Better at Home gets boost from district

Extra funding helps organizers keep seniors in their own homes safely

A program that helps seniors stay in their own homes has received a helping a hand itself. The District of Kitimat has decided to give Better at Home a $20,000 grant to allow them to assist more seniors.

Organizers of the program recently asked the district at the Sept. 5 regular council meeting for the money and council agreed to it. However, CAO Warren Waycheshen said councillors want to make sure organizers continue to seek out funding from other places.

“[Council] wants to ensure the organization is looking at other funding streams to continue with their funding,” he said. “Other communities get higher amounts. They would rather the agencies that normally pay for this to do that instead of council having to do it.”

The Better at Home Program is a province-wide initiative and is managed by the United Way of the Lower Mainland. The Kitimat Community Development Centre took on the local contract recently. The United Way gives them $65,000 to run the program and seniors are charged a fee for their services based on their income.

One of Better at Home’s Coordinators Jodi Johnson said the original amount of money isn’t enough to help everyone and she is thrilled with the extra funding from the district.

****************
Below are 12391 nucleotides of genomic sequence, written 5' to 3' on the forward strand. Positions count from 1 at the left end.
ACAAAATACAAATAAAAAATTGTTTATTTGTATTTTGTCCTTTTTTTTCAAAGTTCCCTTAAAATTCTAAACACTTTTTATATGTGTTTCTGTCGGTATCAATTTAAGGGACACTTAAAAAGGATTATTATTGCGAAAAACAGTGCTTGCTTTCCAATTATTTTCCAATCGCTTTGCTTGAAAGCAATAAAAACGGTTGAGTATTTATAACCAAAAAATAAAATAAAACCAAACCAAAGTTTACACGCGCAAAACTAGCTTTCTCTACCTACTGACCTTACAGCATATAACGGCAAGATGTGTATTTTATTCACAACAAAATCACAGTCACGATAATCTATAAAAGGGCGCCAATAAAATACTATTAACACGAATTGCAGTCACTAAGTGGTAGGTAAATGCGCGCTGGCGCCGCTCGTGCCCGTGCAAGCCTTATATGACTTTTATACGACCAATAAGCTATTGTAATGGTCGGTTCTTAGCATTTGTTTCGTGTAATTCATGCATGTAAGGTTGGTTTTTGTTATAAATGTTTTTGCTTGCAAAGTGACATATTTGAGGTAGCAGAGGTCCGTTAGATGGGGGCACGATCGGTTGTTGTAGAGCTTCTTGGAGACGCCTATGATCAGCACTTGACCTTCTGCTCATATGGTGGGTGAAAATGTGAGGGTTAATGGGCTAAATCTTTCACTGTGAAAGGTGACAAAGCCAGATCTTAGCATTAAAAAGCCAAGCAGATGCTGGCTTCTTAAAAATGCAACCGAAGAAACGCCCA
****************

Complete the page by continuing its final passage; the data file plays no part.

She said there will be an increase of 310 seniors in the next 10 years and Kitimat’s population is already sitting at 16 percent of those 65 and over. She said the program can help seniors stay at home and feel connected to the community.

“We do lawn care, house cleaning, grocery shopping and can also decrease the isolation, which can be a huge health risk, and help them feel like they are actively participating in their lives,” said Johnson.

She said the program also helps other organizations in town, including Northern Health.

“If you have a senior that doesn’t have medical needs but can’t be left alone, they can end up in the hospital. This way we can take that load off from Northern Health and the extended care facility. We also work with Northern Health on referrals to people that are being discharged and going home and [it helps] knowing we have a program in place ensuring they will be taken care of.”

Johnson added they have a waitlist of seniors looking for help and this extra funding is relieving stress already.

“We have a lady who was really struggling with her housekeeping, just very simple tasks but it was wearing on her emotionally. We were able to call her immediately on Wednesday morning [after council approved the funding] and start to arrange to have her on our housekeeping rotation schedule. I could hear the sigh of relief she had and she thanked us profusely,” said Johnson.

“That is why we do it, to make people feel comfortable in their own homes.”

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